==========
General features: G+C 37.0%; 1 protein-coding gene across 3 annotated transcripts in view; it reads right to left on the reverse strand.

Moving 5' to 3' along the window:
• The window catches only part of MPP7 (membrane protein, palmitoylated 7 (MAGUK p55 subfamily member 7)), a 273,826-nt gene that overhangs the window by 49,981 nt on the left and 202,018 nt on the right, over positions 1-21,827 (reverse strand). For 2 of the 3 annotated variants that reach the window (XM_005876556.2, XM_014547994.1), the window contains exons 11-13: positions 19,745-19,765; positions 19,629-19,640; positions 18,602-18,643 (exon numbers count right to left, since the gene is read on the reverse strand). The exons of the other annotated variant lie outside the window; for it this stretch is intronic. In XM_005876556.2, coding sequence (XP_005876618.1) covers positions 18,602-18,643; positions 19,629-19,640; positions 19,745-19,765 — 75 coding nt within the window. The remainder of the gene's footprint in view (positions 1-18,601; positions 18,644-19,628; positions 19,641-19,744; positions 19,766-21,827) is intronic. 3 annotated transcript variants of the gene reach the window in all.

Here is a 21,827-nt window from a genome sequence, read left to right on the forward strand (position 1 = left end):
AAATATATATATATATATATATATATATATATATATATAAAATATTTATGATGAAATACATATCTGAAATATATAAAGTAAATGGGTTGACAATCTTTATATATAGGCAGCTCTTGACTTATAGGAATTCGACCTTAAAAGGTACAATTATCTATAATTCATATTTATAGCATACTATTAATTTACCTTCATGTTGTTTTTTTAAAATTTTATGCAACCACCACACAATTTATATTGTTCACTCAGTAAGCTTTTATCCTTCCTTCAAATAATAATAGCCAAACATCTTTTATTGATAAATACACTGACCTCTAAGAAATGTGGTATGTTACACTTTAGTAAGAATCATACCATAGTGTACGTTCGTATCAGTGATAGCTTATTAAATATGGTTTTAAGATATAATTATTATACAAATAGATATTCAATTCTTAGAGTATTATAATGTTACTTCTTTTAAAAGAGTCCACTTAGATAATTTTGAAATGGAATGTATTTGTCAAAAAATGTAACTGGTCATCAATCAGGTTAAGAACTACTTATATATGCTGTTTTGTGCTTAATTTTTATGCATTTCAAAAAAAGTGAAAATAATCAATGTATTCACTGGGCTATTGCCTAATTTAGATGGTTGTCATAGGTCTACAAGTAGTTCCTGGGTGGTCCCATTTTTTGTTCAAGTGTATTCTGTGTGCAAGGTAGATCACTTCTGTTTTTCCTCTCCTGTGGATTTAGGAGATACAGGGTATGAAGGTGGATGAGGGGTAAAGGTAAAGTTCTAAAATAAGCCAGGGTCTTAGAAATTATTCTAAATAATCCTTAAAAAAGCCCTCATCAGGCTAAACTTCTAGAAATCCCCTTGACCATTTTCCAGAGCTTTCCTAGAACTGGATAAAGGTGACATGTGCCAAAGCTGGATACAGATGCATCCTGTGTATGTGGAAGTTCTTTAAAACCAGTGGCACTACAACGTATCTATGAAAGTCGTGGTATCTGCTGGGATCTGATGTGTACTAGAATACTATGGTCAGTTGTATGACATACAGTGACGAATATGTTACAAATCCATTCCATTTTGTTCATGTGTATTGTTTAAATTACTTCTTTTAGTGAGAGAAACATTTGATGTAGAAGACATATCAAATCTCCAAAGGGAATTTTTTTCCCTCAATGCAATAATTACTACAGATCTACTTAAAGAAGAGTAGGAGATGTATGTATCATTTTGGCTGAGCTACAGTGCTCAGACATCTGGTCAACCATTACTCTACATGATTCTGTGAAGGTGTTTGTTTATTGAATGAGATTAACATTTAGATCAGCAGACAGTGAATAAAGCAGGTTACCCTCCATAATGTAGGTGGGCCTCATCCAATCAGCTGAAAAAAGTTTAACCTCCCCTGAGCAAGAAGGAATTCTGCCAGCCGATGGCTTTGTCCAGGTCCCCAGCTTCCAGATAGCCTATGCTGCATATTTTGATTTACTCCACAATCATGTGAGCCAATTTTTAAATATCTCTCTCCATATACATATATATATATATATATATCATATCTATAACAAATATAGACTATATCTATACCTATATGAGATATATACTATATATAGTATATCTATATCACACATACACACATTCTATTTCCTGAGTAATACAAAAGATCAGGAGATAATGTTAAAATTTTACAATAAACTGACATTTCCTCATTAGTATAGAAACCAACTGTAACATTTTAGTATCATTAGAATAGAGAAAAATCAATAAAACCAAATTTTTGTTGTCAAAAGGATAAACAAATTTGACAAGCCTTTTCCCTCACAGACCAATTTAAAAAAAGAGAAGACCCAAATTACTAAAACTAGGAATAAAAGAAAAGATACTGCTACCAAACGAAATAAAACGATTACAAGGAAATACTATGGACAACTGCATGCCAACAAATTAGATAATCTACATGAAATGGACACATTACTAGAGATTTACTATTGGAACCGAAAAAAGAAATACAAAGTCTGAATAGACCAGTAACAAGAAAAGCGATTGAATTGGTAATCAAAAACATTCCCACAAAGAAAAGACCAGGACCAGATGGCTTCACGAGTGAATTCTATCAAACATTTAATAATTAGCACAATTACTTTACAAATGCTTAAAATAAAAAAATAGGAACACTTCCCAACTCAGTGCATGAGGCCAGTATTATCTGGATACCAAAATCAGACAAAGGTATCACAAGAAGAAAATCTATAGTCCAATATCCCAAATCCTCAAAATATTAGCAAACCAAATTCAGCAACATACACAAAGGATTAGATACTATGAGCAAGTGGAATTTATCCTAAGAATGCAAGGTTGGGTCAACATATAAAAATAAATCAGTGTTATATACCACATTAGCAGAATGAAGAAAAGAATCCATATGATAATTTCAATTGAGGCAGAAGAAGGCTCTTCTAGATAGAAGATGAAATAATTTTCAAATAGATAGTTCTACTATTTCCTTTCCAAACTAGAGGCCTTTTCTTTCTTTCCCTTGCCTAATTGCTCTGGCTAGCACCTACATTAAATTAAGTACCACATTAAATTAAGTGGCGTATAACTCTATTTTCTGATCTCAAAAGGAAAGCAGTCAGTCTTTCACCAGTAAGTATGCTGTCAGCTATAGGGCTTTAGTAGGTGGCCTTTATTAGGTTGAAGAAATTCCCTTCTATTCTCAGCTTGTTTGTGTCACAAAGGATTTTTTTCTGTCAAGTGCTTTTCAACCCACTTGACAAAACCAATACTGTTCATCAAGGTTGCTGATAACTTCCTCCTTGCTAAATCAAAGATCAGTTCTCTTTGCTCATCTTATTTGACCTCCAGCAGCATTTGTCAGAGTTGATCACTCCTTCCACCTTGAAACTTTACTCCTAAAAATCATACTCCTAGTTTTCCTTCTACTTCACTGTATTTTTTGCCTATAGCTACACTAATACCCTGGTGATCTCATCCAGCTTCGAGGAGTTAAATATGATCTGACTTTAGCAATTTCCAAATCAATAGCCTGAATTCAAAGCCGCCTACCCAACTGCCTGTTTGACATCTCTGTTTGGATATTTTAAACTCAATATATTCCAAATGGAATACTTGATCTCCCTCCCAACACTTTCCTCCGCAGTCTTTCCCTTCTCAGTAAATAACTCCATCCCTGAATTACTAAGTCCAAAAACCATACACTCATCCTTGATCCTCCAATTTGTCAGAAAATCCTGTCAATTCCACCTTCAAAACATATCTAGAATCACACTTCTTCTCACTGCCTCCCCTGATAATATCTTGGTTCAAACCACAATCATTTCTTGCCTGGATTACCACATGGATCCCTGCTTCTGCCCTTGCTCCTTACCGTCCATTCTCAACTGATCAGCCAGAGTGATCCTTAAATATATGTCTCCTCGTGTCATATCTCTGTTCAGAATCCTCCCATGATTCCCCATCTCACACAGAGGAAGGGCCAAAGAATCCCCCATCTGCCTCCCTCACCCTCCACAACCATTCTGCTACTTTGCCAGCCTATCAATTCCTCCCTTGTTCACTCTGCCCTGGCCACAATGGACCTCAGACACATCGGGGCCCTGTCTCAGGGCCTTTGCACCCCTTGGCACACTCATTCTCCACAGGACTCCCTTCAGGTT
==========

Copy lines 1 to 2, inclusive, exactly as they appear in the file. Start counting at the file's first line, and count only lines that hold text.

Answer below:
General features: G+C 37.0%; 1 protein-coding gene across 3 annotated transcripts in view; it reads right to left on the reverse strand.

Moving 5' to 3' along the window: